"Journalism" by Joe Sacco (Metropolitan Books)
Sacco is known for his in depth work in Palestine and Bosnia, but this collection of shorter works allows readers to get a wider view of the grim world that Sacco has chosen to document.
In the Caucasus, Sacco spends time with Chechen women trying to survive the refugee camps which Russia is eager to force out in order to declare the problem solved. Sacco's narrative darts between the reality of life in these camps and the nightmare of the experiences that brought the women there, adding up to a harrowing, depressing and angering piece.
In his Iraq pieces, Sacco documents the trials of American soldiers and their harsh lot in wartime, as well as that of torture survivors attempting to sue Donald Rumsfeld for the horrific treatment.
Sacco goes to his native country, Malta, to investigate the influx of African refugees that has created a nightmare of crowding and animosity between the desperate people trying to escape horror and death, and the small country that cannot handle what has descended upon them.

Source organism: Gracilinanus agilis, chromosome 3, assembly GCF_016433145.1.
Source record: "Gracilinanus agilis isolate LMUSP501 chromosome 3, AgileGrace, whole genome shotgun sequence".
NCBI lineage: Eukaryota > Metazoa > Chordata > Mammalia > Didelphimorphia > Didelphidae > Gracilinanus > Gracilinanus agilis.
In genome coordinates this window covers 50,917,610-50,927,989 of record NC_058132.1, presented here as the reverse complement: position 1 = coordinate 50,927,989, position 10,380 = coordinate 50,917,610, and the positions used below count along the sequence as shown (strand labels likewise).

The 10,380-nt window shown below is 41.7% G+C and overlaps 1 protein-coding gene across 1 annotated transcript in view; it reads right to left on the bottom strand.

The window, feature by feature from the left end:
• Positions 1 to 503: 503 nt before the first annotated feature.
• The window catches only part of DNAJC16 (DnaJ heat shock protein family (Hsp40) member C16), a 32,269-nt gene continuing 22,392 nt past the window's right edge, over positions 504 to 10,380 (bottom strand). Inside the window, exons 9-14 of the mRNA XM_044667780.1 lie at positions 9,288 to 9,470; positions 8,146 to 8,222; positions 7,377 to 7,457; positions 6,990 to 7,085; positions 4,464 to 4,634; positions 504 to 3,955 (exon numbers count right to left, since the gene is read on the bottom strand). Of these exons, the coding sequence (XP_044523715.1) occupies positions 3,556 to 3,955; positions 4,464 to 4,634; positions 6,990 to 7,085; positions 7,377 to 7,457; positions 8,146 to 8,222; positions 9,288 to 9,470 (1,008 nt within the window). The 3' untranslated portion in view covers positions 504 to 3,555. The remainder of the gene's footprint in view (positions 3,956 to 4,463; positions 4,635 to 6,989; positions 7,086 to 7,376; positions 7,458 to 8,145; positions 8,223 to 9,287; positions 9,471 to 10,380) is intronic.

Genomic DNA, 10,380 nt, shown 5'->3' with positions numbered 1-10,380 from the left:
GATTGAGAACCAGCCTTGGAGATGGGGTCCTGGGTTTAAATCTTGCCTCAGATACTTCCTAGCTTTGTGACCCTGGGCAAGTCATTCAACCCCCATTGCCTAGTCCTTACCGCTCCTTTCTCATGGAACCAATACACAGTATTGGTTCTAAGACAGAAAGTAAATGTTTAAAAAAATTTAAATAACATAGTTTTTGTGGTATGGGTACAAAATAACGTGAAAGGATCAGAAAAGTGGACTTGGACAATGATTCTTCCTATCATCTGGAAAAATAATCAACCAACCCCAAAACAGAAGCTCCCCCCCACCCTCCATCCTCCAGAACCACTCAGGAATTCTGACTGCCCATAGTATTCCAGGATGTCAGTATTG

In India, Sacco visits lower caste villages that are beyond bleak. So poor and beaten down are these people that they have given up caring about any human rights they deserve. They survive by raiding rat holes filled with foraged grain. It is a shocking existence perpetuated by the corruption of the higher castes in charge.
As with any of Sacco's work, the stories he tells will make you cringe and cry, and he does this with clarity as he explains the history and context on a larger scale that leads to the horrors you witness.
It's reality as too many Americans are unaware of it, but so much of the rest of the world cannot escape. Sacco, in the tradition of the greatest journalists, is on the side of the little guy, and is determined to present the individual stories with dignity and compassion.
His success is greater than many print journalists, and his form of graphic storytelling adds layers that they could never capture. If there is one graphic novelist who should be mandatory reading in American high schools, it is Joe Sacco, an important voice beyond his chosen medium.